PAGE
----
Skies expected to be clear above Phoenix area during Monday’s solar eclipse

Apr 8, 2024, 7:36 AM | Updated: 12:46 pm

Junior Espejo looks through eclipse glasses being handed out by NASA on April 08, 2024, in Houlton,...

While some parts of the country will experience a total eclipse on Monday, April 8, 2024, the moon will block only about 60% of the sun in the Phoenix area. (Photo by Joe Raedle/Getty Images)

(Photo by Joe Raedle/Getty Images)

PHOENIX – Despite some cloud coverage early in the day, the forecast calls for clear skies above the Phoenix area by the time of Monday’s solar eclipse.

“Just looking at the current satellite imagery, those clouds should migrate east of the Phoenix metro just in time to move out of the area and provide clear skies and good viewing conditions for the eclipse this morning,” Matt Salerno of the National Weather Service in Phoenix told KTAR News 92.3 FM early Monday.

While some parts of the country will experience a total eclipse, the moon will block only about 60% of the sun in Arizona.

North America won’t see another coast-to-coast total solar eclipse for 21 years. Monday’s phenomenon stretches from Mexico’s Pacific beaches to Canada’s rugged Atlantic shores, with 15 U.S. states in between.

A total eclipse happens when the moon lines up perfectly between Earth and the sun, blotting out the sunlight.

What time is Monday’s solar eclipse in Arizona?

The eclipse will start at 10:08 a.m. locally and last until 12:30 p.m., with maximum coverage at 11:20 a.m.

“At that time, it should be overall clear skies with a little bit of cloudiness over northern Arizona and eastern Arizona,” he said.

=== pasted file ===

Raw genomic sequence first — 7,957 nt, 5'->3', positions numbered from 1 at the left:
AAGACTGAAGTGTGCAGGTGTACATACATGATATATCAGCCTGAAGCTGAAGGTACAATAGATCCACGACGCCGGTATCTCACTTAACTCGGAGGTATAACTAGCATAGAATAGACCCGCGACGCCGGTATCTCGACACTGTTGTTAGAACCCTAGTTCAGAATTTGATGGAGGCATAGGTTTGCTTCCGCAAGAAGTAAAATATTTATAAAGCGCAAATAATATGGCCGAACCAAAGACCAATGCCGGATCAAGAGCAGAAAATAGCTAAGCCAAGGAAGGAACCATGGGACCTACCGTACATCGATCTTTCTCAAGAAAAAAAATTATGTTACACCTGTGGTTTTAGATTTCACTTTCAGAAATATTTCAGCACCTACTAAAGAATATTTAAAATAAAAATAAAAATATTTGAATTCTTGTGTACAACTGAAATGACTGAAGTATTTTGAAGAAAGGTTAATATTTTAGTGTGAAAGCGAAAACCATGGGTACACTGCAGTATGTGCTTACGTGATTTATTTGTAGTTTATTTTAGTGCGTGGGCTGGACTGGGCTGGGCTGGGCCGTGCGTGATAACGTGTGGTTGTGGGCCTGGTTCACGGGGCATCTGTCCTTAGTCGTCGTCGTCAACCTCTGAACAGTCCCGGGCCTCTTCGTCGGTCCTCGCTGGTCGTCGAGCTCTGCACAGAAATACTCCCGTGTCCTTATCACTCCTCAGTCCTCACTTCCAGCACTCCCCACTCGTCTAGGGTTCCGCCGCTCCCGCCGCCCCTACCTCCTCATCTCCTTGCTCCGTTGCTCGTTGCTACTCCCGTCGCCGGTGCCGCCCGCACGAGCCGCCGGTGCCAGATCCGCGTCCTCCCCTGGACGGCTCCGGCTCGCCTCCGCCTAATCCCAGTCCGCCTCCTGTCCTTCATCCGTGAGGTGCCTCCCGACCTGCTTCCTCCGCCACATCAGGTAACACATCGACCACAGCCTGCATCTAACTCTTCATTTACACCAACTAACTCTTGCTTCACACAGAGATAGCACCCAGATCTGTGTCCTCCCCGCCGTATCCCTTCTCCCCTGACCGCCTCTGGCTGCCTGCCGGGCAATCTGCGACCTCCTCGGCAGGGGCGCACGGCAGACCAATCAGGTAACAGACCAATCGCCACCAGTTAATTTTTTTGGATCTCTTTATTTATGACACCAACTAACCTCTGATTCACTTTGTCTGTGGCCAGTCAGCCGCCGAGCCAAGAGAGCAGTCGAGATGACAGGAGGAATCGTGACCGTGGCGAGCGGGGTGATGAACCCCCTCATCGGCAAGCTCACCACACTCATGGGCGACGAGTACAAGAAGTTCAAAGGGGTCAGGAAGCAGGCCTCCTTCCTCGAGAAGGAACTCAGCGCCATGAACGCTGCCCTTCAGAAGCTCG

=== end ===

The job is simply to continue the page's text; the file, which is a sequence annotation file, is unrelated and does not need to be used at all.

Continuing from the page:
The skies will darken slightly locally but it won’t resemble the night-like conditions in areas closer to the area of totality, Salerno said.

“The main path of the eclipse will be far east of here, but it will be neat to look at,” he said. “And if you are going to look at it, make sure you wear proper eye protection, because it’s still going to be pretty bright and you could damage your eyes.”

What kind of eye protection is needed to view the eclipse?

Sari Custer is chief of science and curiosity of the Arizona Science Center in Phoenix, which is holding an eclipse viewing party.

She told KTAR News’ Outspoken with Bruce and Gaydos on Friday that looking directly at the sun, even in the path of a total eclipse, could cause permanent eye damage.

She said the right kind of protective glasses are needed – not regular sunglasses — to view the eclipse. They must have an ISO number of 12312-2 printed on them to safely use.

“You want to make sure that it eliminates the light,” Custer said. “As a matter of fact, when you look through them you can’t see anything unless you’re staring at the sun, and regular glasses just don’t cut it.”

KTAR News 92.3 FM’s Jim Cross and The Associated Press contributed to this report.

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Skies expected to be clear above Phoenix area during Monday’s solar eclipse